Friday, July 24, 2009


Last night I attended a class (support group) with a speaker from the Minnesota Organization for Fetal Alcohol Syndrome. Most of the people there had already adopted children that have been diagnosised with FASD or some other similier syndrome. We watched a movie that showcased four children affected by fetal alcohol exposure and their adoptive parents. The speaker talked about her two adopted children that have both been affected also and many participants shared parts of their stories. I have read about it and learned about it at my agency but this is the first time I have met real parents and children affected by it.
To be honest, it was pretty scary.
The kids were actually all very cute and mostly loving but they really had some bad moments and they required very different parenting than "regular" kids. The most scary part to me was when they grow up to teen and adult years--these are kids that will be affected their whole lives and will not accomplish the typical dreams that all parents have for thier children (graduate from college, get a good job, get married,and have a family). They may accomplish some of these things and live on their own successfully but in a different way than our normal dreams for them.
All of the parents were amazing and seemed to deal with this with great calmness, lots of love, and even some humor. But..they did express how hard it was and how important it was for them to have some support also. All the parents stated that they would absolutely choose the same children over again even knowing everything upfront.
I do worry about this--mostly my worries are for the child. I know that I could handle some difficult times and would do what I need to do but I don't want my child to have to go through such tough times and I would mourn the loss of those dreams I talked about. I also worry about who would help her when I am gone.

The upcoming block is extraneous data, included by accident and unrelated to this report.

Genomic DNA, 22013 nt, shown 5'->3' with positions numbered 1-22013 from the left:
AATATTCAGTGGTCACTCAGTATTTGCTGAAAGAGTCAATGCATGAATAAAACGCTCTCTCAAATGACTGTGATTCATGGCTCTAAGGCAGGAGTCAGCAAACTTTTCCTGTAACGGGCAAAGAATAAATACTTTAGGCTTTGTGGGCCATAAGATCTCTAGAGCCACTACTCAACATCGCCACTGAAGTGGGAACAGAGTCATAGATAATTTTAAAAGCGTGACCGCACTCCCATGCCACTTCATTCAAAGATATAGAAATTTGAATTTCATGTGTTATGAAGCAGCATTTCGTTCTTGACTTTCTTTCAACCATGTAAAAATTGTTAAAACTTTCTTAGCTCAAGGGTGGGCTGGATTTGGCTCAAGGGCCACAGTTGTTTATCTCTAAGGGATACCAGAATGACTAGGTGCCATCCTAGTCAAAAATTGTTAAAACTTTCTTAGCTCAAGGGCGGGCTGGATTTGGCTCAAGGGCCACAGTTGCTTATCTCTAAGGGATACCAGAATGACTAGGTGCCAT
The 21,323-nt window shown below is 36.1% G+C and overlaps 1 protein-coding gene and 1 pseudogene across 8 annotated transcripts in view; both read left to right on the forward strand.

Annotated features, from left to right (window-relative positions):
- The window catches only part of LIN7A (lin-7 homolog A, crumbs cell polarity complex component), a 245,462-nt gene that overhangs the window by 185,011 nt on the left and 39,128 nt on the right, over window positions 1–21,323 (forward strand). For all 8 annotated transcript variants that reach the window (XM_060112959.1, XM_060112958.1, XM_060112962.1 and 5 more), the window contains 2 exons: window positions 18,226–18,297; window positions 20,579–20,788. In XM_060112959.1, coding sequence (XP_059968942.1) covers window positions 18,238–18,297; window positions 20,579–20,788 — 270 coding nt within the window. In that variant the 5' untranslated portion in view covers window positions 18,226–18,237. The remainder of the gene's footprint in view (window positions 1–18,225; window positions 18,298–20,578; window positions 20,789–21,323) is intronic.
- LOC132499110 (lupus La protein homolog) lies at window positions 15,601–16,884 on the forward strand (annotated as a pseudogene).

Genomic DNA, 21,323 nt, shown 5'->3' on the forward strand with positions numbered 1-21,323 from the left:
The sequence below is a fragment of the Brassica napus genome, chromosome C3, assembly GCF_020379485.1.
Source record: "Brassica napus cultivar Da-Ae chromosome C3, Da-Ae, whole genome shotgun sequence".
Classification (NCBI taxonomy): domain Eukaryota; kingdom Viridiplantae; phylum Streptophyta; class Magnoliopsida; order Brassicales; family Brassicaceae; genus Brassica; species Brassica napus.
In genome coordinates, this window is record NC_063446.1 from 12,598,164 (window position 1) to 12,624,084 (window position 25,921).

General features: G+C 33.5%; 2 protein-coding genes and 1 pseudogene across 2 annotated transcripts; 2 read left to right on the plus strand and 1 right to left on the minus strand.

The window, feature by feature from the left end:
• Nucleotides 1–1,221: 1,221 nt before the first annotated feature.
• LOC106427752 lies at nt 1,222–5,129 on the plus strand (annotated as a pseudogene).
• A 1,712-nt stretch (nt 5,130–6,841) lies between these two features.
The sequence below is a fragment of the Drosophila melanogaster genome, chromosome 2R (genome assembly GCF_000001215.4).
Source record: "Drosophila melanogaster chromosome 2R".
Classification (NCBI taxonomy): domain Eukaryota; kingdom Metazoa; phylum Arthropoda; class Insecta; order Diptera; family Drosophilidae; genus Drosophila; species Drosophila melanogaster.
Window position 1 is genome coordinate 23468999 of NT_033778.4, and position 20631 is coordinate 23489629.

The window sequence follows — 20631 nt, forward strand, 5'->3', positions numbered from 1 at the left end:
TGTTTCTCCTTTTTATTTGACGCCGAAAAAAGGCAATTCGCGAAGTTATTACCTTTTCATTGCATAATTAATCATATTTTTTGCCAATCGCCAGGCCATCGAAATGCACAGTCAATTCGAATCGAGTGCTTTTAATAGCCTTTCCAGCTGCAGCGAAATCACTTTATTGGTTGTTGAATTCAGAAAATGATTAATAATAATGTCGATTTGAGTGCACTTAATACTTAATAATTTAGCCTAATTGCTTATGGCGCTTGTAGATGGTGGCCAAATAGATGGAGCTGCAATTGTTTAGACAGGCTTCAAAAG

But..I am still glad I went. Children adopted from foster care in the US and children from Russia have a very high liklihood of some fetal alcohol exposure (there are all different degrees) so it is good to be knowledgeable. I do believe that Knowledge is power and the unkown is far more fearful than being prepared.
Although though I hope I never need them, it is good to know an organization like this exists if I ever do.


Kimberly said...

sounds like a great organization! But I hear ya - I feel the same way - how would I ever handle it? how would I be enough?

Karen said...

I am very familiar with this fantastic organization as we were considering adopting a Russian boy whom we were hosting back in the summer of 2006. He was diagnosed with FAS by Dr. Johnson. Although I already had fallen in love with this cute boy of seven I had to turn down the referral. Being older parents with little family support, I worried who would care for him after we were gone. It was the most pain wrenching decision of my life. It took nearly nine months before I was ready to start the adoption process again. My husband was also angry at his birth mother who had abused alcohol. In the end, this boy did find a forever family here in Minnesota. I constantly pray for his family that they have the strength, support and love to parent Vova. Although I love Garrett with all my heart, I still miss and think about Vova.